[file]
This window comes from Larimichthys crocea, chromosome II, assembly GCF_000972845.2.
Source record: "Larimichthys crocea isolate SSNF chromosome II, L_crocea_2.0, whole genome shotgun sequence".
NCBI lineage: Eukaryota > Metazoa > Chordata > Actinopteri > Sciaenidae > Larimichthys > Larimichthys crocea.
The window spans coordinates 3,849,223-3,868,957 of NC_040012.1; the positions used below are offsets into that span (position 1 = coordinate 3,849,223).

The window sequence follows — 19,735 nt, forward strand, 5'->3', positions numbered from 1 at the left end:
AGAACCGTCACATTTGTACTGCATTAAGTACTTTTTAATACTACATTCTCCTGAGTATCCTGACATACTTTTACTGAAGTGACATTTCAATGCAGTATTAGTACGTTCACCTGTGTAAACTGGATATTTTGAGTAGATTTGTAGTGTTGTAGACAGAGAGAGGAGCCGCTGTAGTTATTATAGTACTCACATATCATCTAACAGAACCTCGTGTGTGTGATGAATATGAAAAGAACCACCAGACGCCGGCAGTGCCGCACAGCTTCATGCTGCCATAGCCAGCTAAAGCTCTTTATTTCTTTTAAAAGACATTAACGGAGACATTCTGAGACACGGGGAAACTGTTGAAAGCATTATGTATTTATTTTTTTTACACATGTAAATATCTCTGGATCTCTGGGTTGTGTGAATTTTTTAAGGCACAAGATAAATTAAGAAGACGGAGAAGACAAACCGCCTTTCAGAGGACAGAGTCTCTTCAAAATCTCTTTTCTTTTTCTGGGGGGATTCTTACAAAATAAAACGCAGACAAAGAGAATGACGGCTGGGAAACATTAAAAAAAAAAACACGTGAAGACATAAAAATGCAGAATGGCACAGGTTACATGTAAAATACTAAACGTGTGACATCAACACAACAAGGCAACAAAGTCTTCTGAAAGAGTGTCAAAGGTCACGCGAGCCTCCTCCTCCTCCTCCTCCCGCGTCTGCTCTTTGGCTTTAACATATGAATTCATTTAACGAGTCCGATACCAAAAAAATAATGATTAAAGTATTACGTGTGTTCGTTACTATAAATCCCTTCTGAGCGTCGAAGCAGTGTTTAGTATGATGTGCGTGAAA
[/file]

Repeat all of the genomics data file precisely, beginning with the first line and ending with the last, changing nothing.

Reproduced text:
This window comes from Larimichthys crocea, chromosome II, assembly GCF_000972845.2.
Source record: "Larimichthys crocea isolate SSNF chromosome II, L_crocea_2.0, whole genome shotgun sequence".
NCBI lineage: Eukaryota > Metazoa > Chordata > Actinopteri > Sciaenidae > Larimichthys > Larimichthys crocea.
The window spans coordinates 3,849,223-3,868,957 of NC_040012.1; the positions used below are offsets into that span (position 1 = coordinate 3,849,223).

The window sequence follows — 19,735 nt, forward strand, 5'->3', positions numbered from 1 at the left end:
AGAACCGTCACATTTGTACTGCATTAAGTACTTTTTAATACTACATTCTCCTGAGTATCCTGACATACTTTTACTGAAGTGACATTTCAATGCAGTATTAGTACGTTCACCTGTGTAAACTGGATATTTTGAGTAGATTTGTAGTGTTGTAGACAGAGAGAGGAGCCGCTGTAGTTATTATAGTACTCACATATCATCTAACAGAACCTCGTGTGTGTGATGAATATGAAAAGAACCACCAGACGCCGGCAGTGCCGCACAGCTTCATGCTGCCATAGCCAGCTAAAGCTCTTTATTTCTTTTAAAAGACATTAACGGAGACATTCTGAGACACGGGGAAACTGTTGAAAGCATTATGTATTTATTTTTTTTACACATGTAAATATCTCTGGATCTCTGGGTTGTGTGAATTTTTTAAGGCACAAGATAAATTAAGAAGACGGAGAAGACAAACCGCCTTTCAGAGGACAGAGTCTCTTCAAAATCTCTTTTCTTTTTCTGGGGGGATTCTTACAAAATAAAACGCAGACAAAGAGAATGACGGCTGGGAAACATTAAAAAAAAAAACACGTGAAGACATAAAAATGCAGAATGGCACAGGTTACATGTAAAATACTAAACGTGTGACATCAACACAACAAGGCAACAAAGTCTTCTGAAAGAGTGTCAAAGGTCACGCGAGCCTCCTCCTCCTCCTCCTCCCGCGTCTGCTCTTTGGCTTTAACATATGAATTCATTTAACGAGTCCGATACCAAAAAAATAATGATTAAAGTATTACGTGTGTTCGTTACTATAAATCCCTTCTGAGCGTCGAAGCAGTGTTTAGTATGATGTGCGTGAAA